Drew University 's Special Collections program seeks to collect, preserve, interpret, provide access to, and promote the use of rare and unique materials housed in Special Collections and University Archives, in order to support research and the academic programs of the University, including use by undergraduates, and to preserve rare, fragile or vulnerable materials.
Drew's Special Collections and University Archives has three main divisions: the Methodist Library (containing both the collections of Drew and the General Commission on Archives and History of the United Methodist Church, the University Archives, and other Special Collections, most notably our collection of Willa Cather and Cather-related materials.
Our purpose in collecting is to develop existing collection strengths and serve our research community by focusing attention on those areas that support the goals of the library and the Drew University scholarly community, including:
- Methodism and related movements
- Willa Cather
- Nineteenth-century printed materials
- U.S. history and politics
- Small collection of incunables and early printed books (all European works before 1801 and American works before 1830 are added to our Schultz Rare Book Room if they meet other criteria for addition)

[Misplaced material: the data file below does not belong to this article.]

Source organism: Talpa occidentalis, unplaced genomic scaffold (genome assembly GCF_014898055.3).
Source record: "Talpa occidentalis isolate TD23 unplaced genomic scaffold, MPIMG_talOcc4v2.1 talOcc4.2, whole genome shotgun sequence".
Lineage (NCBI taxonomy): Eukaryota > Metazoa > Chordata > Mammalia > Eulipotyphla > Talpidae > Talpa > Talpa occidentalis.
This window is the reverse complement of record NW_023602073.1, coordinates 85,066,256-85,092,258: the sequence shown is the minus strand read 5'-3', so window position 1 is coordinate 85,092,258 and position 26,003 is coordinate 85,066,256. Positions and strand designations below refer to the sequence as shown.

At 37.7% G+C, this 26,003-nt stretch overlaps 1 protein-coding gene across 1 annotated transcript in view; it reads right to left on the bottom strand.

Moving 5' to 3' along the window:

- Materials with significant Drew associational value
- Archives of the university
Although limited funds are available to purchase Methodist and related materials, special collections are acquired primarily through donation. Generally donations are accepted only if no conditions specifying retention and access are attached. Whenever appropriate, the Library will solicit funding from the donor to help cover the costs of cataloging and preservation. The Library will accept materials only with a legal transfer of title through a deed of gift, deposit agreement or other official acknowledgement.
Special Collections and University Archives will not normally acquire materials for which we do not have the resources to house, process, or preserve. Collections should complement and strengthen existing areas of the collection, including our general collections, and/or the University's academic programs.
Materials that do not reflect Drew's collecting scope or do not possess sufficient archival value may be deaccessioned, subject to the documented terms of acquisition, university regulations, and state and federal laws. Duplicate materials may be deaccessioned as well.